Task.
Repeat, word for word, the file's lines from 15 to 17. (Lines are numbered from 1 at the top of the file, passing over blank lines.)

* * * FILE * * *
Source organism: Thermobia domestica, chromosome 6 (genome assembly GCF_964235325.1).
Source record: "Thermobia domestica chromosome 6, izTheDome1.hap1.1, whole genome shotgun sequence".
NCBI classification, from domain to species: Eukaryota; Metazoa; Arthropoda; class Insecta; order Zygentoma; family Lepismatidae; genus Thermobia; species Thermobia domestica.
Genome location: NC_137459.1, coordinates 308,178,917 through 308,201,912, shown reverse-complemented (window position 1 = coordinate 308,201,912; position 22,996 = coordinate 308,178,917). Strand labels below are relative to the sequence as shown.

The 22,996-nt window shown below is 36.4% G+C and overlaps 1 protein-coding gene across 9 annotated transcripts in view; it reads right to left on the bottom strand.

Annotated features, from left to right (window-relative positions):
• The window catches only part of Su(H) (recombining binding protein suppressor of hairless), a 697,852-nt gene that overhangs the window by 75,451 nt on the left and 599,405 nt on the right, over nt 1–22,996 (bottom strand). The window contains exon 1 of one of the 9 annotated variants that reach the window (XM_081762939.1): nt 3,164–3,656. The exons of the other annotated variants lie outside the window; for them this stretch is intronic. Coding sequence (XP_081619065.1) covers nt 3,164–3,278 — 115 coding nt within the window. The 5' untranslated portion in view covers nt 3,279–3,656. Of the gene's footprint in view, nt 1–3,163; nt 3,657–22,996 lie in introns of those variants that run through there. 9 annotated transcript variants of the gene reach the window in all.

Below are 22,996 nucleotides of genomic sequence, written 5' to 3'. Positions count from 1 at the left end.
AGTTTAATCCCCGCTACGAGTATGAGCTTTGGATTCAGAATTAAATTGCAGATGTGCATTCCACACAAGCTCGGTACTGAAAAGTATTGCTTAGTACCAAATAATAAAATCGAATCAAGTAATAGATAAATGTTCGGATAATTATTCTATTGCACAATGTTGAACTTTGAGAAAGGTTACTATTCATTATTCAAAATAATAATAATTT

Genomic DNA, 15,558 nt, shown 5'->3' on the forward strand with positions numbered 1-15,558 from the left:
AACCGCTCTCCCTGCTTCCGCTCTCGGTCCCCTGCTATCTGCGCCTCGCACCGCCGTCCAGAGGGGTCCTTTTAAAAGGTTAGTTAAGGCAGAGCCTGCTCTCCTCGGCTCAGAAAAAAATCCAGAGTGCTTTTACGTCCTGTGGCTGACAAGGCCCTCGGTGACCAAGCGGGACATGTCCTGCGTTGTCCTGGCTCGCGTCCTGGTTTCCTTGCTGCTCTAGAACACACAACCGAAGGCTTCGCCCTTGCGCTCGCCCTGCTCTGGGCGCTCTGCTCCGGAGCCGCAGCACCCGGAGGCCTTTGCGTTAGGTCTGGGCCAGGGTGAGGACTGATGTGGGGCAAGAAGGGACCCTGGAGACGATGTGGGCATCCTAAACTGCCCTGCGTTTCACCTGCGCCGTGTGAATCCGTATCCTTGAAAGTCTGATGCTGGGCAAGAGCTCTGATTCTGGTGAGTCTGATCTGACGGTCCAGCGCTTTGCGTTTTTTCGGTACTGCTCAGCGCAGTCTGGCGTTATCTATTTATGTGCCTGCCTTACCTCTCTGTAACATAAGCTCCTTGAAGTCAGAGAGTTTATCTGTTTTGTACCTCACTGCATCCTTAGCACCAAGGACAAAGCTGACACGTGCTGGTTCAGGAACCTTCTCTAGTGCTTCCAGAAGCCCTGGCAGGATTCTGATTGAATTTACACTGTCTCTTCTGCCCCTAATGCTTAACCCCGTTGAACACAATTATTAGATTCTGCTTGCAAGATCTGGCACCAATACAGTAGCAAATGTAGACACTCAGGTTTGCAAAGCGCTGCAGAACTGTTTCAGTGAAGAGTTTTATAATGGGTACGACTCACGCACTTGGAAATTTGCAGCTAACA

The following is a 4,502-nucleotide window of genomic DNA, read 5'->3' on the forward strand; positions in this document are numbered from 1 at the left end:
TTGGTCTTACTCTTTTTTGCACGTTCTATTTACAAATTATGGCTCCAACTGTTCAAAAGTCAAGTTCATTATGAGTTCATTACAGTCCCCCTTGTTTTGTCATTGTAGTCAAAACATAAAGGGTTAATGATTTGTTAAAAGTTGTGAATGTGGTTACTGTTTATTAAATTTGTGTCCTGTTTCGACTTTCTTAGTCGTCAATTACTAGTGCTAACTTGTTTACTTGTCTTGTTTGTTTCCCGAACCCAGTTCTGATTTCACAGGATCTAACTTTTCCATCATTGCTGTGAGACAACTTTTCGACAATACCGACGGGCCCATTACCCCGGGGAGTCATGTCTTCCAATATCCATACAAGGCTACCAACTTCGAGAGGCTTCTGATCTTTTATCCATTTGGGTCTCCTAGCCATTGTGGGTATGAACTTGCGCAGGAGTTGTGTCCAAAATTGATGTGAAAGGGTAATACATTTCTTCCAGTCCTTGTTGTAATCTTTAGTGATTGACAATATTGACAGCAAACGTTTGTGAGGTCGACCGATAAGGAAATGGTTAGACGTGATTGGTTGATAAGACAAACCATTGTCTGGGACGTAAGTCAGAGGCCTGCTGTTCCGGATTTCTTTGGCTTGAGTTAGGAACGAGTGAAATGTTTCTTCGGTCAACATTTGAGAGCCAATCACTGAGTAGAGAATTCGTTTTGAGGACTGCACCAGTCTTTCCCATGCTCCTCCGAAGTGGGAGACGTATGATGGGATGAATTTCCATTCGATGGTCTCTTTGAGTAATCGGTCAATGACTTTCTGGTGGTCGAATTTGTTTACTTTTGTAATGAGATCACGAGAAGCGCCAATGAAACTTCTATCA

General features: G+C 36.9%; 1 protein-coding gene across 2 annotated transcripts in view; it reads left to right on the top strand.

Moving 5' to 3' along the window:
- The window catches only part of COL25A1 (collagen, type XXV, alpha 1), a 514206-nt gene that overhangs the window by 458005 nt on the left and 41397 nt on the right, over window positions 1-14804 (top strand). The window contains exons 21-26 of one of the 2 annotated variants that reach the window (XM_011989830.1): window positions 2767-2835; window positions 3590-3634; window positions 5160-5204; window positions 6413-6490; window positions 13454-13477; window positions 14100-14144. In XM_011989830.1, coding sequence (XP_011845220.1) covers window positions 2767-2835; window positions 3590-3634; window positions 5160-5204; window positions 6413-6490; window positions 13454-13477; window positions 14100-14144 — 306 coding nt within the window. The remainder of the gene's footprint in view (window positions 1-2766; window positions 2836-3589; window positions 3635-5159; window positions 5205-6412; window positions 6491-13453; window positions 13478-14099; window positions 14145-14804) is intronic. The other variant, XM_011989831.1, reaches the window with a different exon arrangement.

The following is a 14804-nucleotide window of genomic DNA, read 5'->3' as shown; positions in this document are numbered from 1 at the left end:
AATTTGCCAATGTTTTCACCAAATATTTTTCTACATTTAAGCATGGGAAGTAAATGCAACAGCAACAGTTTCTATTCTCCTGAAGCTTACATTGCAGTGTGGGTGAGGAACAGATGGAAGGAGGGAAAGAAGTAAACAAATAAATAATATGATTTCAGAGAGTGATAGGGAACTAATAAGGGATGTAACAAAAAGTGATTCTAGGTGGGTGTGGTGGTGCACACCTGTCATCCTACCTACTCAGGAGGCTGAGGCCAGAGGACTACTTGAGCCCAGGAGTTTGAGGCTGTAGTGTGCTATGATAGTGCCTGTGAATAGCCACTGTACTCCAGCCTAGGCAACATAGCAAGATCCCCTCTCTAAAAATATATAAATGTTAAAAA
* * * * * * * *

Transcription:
Moving 5' to 3' along the window:
- The window catches only part of COL25A1 (collagen, type XXV, alpha 1), a 514206-nt gene that overhangs the window by 458005 nt on the left and 41397 nt on the right, over window positions 1-14804 (top strand). The window contains exons 21-26 of one of the 2 annotated variants that reach the window (XM_011989830.1): window positions 2767-2835; window positions 3590-3634; window positions 5160-5204; window positions 6413-6490; window positions 13454-13477; window positions 14100-14144. In XM_011989830.1, coding sequence (XP_011845220.1) covers window positions 2767-2835; window positions 3590-3634; window positions 5160-5204; window positions 6413-6490; window positions 13454-13477; window positions 14100-14144 — 306 coding nt within the window. The remainder of the gene's footprint in view (window positions 1-2766; window positions 2836-3589; window positions 3635-5159; window positions 5205-6412; window positions 6491-13453; window positions 13478-14099; window positions 14145-14804) is intronic. The other variant, XM_011989831.1, reaches the window with a different exon arrangement.

The following is a 14804-nucleotide window of genomic DNA, read 5'->3' as shown; positions in this document are numbered from 1 at the left end: